Are you concerned about fall prevention and care in seniors? These are some preventive
strategies (at home and outdoors) for your loved ones to avoid falling and getting hurt.
Falling is quite common in older adults and can cause serious injuries as well. Apply these
strategies in your home and keep your loved ones safe and secure.
5 Ways to Ensure Senior Safety
These ways can help you make sure that your loved ones do not experience falls or severe
damage from the falls:
1.Remove home hazards:
Carefully examine your house and look for potential threats for fall hazards. To make sure your
home is safe for your seniors, you can take these steps to make your home safer:
∙Remove all electrical cords, phone cords, boxes, and newspapers, from walkways.
∙You should rearrange furniture to make sure these are not blocking pathways between
∙Install handrails which should be 30 inches above the stairs on both sides of the stairs.
∙Install nightlights to keep the walkways well-lit in your home and consider a nightlight in
the bathroom. This is especially useful when your family members are trying to get to the
restroom in the middle of the night.
∙Secure all the loose area rugs with double-face tape, and tacks, or install slip-resistant
backing around the house.
∙Repair loose floorboards, cupboards, and carpets right away.
∙Clean spilled liquids, grease, food, or anything that makes a person fall, right away.
∙Store regular-use items within easy reach which include clothes, dishes, food, and other
∙Use non-slip mats, especially in your bathroom or shower. Create a bath seat that allows
them to sit while showering.
∙Children should have a designated play area and teach them that they shouldn’t scatter
toys around the house which can be the reason for someone tripping and falling.
Exercise is one of the most effective ways to prevent falls in adults who are 65 years of age or
older. You can talk with your doctor and start an exercise program. They perform a basic fall risk
assessment to examine the risk of breaking bones in a fall, then create an exercise program that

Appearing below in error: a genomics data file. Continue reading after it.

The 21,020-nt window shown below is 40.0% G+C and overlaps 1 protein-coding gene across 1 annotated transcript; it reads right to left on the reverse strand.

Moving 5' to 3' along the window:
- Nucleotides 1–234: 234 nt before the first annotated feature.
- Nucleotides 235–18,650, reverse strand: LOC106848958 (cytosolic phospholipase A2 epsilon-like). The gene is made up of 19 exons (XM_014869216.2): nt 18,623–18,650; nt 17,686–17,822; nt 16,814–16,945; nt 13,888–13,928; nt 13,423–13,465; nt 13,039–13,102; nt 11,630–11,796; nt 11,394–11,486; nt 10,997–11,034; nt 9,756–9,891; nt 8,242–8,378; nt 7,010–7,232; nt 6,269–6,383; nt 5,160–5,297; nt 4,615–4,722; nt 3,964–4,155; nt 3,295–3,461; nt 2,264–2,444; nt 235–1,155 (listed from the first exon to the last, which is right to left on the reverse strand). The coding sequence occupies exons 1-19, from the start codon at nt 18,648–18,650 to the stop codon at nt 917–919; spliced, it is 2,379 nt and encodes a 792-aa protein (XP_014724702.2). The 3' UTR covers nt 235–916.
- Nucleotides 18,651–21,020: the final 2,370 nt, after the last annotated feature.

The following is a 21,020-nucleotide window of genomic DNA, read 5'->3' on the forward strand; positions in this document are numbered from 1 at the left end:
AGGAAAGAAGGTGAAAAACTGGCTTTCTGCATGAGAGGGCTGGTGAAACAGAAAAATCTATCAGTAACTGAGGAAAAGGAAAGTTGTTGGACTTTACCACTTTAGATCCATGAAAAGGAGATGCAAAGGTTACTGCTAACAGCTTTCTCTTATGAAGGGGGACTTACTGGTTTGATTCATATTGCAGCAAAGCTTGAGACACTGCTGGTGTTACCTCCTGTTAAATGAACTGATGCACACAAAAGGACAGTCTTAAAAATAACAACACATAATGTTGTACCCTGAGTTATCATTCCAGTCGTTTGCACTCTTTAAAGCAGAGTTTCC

helps you with your agility, strength, balance, and coordination.
It may include climbing stairs, jogging, hiking, dancing, weight training, and other activities that
focus on building bone strength and slowing the progression of osteoporosis, a condition that
weakens bones. Additionally, you can include bicycling and gardening to improve health and
quality of life.
3.Wear right footwear:
Wear properly fitting shoes to avoid falls. Avoid wearing high heels, floppy slippers, and shoes
with slick soles that make you slip and fall. Wear properly fitting footwear and shoes with
nonskid soles that make you walk easily and reduce joint pain as well. Replace slippers that are
stretched out of shape or are too loose.
4.Use assistive devices:
Your healthcare provider may recommend some assistive devices such as a cane and walker to
walk steadily if you have problems maintaining balance on your own. Other assistive devices
that you can fit in your home are handrails, nonslip treads, raised toilet seats with armrests, grab
bars in the shower or tub, and sturdy plastic seats in the shower or tub.
5.Light it right:
If your loved ones struggle with vision you need to make sure there are enough lights so that they
avoid tripping on objects that are hard to see. For that:
∙Install night lights in the bedroom, bathroom, and hallways.
∙Place a lamp within reach of their bed in case they need to get up in the middle of the
∙Ensure the paths to the light switches are clear and they aren’t near room entrances.
∙Keep the lights on before going up or down stairs.
∙Store flashlights in easy-to-find places in case of electricity/power cuts.
If you need help with older adults’ health problems, visit our clinic in Brooklyn. Our doctor
examines your loved ones properly and treats them accordingly. The professionals at
Doral Health & Wellness and House calls Home Care are excellent resources for
learning more about how aging may affect your loved ones. A person with a chronic
illness or a handicap can benefit from better continuity and coordination of treatment by
enrolling in a managed long-term care program. Consult your family doctor before
beginning any new fitness or activity program. Feel free to contact us on + 1-347-384–
5690 or via email at firstname.lastname@example.org if you have any more questions.